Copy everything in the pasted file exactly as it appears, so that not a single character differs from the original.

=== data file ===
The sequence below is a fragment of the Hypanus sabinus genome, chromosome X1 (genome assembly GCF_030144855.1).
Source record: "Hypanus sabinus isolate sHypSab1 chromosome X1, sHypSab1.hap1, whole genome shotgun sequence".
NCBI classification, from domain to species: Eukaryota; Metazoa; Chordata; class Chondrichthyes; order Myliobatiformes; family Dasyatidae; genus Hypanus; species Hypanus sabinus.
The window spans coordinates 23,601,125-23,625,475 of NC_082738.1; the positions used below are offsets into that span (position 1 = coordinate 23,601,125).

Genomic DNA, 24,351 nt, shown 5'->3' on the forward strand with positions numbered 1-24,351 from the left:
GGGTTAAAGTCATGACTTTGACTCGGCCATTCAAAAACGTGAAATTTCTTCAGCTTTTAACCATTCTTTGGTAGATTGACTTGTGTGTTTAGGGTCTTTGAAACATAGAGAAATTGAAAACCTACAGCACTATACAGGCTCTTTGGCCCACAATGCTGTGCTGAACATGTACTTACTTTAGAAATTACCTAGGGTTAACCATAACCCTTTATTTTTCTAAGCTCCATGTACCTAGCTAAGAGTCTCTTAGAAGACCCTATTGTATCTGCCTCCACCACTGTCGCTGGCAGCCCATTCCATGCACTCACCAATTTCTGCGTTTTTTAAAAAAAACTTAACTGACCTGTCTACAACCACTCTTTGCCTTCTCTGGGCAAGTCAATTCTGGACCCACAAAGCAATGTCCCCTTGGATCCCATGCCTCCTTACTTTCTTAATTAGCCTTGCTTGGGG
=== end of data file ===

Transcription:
The sequence below is a fragment of the Hypanus sabinus genome, chromosome X1 (genome assembly GCF_030144855.1).
Source record: "Hypanus sabinus isolate sHypSab1 chromosome X1, sHypSab1.hap1, whole genome shotgun sequence".
NCBI classification, from domain to species: Eukaryota; Metazoa; Chordata; class Chondrichthyes; order Myliobatiformes; family Dasyatidae; genus Hypanus; species Hypanus sabinus.
The window spans coordinates 23,601,125-23,625,475 of NC_082738.1; the positions used below are offsets into that span (position 1 = coordinate 23,601,125).

Genomic DNA, 24,351 nt, shown 5'->3' on the forward strand with positions numbered 1-24,351 from the left:
GGGTTAAAGTCATGACTTTGACTCGGCCATTCAAAAACGTGAAATTTCTTCAGCTTTTAACCATTCTTTGGTAGATTGACTTGTGTGTTTAGGGTCTTTGAAACATAGAGAAATTGAAAACCTACAGCACTATACAGGCTCTTTGGCCCACAATGCTGTGCTGAACATGTACTTACTTTAGAAATTACCTAGGGTTAACCATAACCCTTTATTTTTCTAAGCTCCATGTACCTAGCTAAGAGTCTCTTAGAAGACCCTATTGTATCTGCCTCCACCACTGTCGCTGGCAGCCCATTCCATGCACTCACCAATTTCTGCGTTTTTTAAAAAAAACTTAACTGACCTGTCTACAACCACTCTTTGCCTTCTCTGGGCAAGTCAATTCTGGACCCACAAAGCAATGTCCCCTTGGATCCCATGCCTCCTTACTTTCTTAATTAGCCTTGCTTGGGG